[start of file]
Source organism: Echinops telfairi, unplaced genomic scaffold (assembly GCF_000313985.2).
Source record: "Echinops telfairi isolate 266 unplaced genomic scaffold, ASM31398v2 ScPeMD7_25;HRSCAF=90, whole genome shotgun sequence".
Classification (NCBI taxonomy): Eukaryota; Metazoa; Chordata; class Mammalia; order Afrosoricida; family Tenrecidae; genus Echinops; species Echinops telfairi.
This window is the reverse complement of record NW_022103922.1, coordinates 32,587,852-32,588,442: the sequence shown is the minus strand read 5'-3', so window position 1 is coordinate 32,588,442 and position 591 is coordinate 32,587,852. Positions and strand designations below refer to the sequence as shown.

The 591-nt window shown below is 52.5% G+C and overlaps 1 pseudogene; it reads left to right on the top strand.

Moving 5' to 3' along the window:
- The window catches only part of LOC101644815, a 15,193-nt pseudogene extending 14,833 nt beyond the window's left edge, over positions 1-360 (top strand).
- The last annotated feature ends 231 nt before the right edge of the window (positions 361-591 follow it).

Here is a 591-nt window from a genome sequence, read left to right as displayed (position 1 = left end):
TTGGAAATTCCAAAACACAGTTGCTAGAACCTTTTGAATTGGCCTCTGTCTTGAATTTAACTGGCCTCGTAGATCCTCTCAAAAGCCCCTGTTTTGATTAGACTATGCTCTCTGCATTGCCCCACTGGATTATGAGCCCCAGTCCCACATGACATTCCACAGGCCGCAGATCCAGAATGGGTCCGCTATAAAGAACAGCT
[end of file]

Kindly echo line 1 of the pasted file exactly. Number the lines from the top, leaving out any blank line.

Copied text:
Source organism: Echinops telfairi, unplaced genomic scaffold (assembly GCF_000313985.2).